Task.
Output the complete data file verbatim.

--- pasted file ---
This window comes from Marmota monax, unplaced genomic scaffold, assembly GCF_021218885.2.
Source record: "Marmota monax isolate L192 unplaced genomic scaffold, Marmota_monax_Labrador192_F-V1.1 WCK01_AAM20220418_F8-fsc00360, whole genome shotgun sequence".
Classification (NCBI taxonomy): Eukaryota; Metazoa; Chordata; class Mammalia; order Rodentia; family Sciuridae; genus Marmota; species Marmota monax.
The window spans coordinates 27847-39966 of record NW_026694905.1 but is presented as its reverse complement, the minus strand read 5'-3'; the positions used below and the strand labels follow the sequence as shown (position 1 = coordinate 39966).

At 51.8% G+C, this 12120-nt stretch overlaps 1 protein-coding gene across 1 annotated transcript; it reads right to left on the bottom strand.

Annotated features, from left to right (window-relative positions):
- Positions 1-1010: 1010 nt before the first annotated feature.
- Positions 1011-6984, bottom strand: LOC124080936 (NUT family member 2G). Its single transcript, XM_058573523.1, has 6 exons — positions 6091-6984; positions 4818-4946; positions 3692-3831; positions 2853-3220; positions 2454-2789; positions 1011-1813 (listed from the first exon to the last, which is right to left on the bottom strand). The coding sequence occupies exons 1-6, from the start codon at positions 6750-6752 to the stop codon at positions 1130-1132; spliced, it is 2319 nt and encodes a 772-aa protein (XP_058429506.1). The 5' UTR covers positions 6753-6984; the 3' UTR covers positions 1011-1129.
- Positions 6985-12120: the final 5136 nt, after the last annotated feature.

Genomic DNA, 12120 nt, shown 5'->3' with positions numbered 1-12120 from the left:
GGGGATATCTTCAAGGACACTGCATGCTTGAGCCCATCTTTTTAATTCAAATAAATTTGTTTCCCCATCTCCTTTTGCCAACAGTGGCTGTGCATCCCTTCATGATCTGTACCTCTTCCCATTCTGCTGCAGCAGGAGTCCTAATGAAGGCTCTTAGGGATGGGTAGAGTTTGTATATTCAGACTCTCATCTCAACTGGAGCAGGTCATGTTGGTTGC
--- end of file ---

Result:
This window comes from Marmota monax, unplaced genomic scaffold, assembly GCF_021218885.2.
Source record: "Marmota monax isolate L192 unplaced genomic scaffold, Marmota_monax_Labrador192_F-V1.1 WCK01_AAM20220418_F8-fsc00360, whole genome shotgun sequence".
Classification (NCBI taxonomy): Eukaryota; Metazoa; Chordata; class Mammalia; order Rodentia; family Sciuridae; genus Marmota; species Marmota monax.
The window spans coordinates 27847-39966 of record NW_026694905.1 but is presented as its reverse complement, the minus strand read 5'-3'; the positions used below and the strand labels follow the sequence as shown (position 1 = coordinate 39966).

At 51.8% G+C, this 12120-nt stretch overlaps 1 protein-coding gene across 1 annotated transcript; it reads right to left on the bottom strand.

Annotated features, from left to right (window-relative positions):
- Positions 1-1010: 1010 nt before the first annotated feature.
- Positions 1011-6984, bottom strand: LOC124080936 (NUT family member 2G). Its single transcript, XM_058573523.1, has 6 exons — positions 6091-6984; positions 4818-4946; positions 3692-3831; positions 2853-3220; positions 2454-2789; positions 1011-1813 (listed from the first exon to the last, which is right to left on the bottom strand). The coding sequence occupies exons 1-6, from the start codon at positions 6750-6752 to the stop codon at positions 1130-1132; spliced, it is 2319 nt and encodes a 772-aa protein (XP_058429506.1). The 5' UTR covers positions 6753-6984; the 3' UTR covers positions 1011-1129.
- Positions 6985-12120: the final 5136 nt, after the last annotated feature.

Genomic DNA, 12120 nt, shown 5'->3' with positions numbered 1-12120 from the left:
GGGGATATCTTCAAGGACACTGCATGCTTGAGCCCATCTTTTTAATTCAAATAAATTTGTTTCCCCATCTCCTTTTGCCAACAGTGGCTGTGCATCCCTTCATGATCTGTACCTCTTCCCATTCTGCTGCAGCAGGAGTCCTAATGAAGGCTCTTAGGGATGGGTAGAGTTTGTATATTCAGACTCTCATCTCAACTGGAGCAGGTCATGTTGGTTGC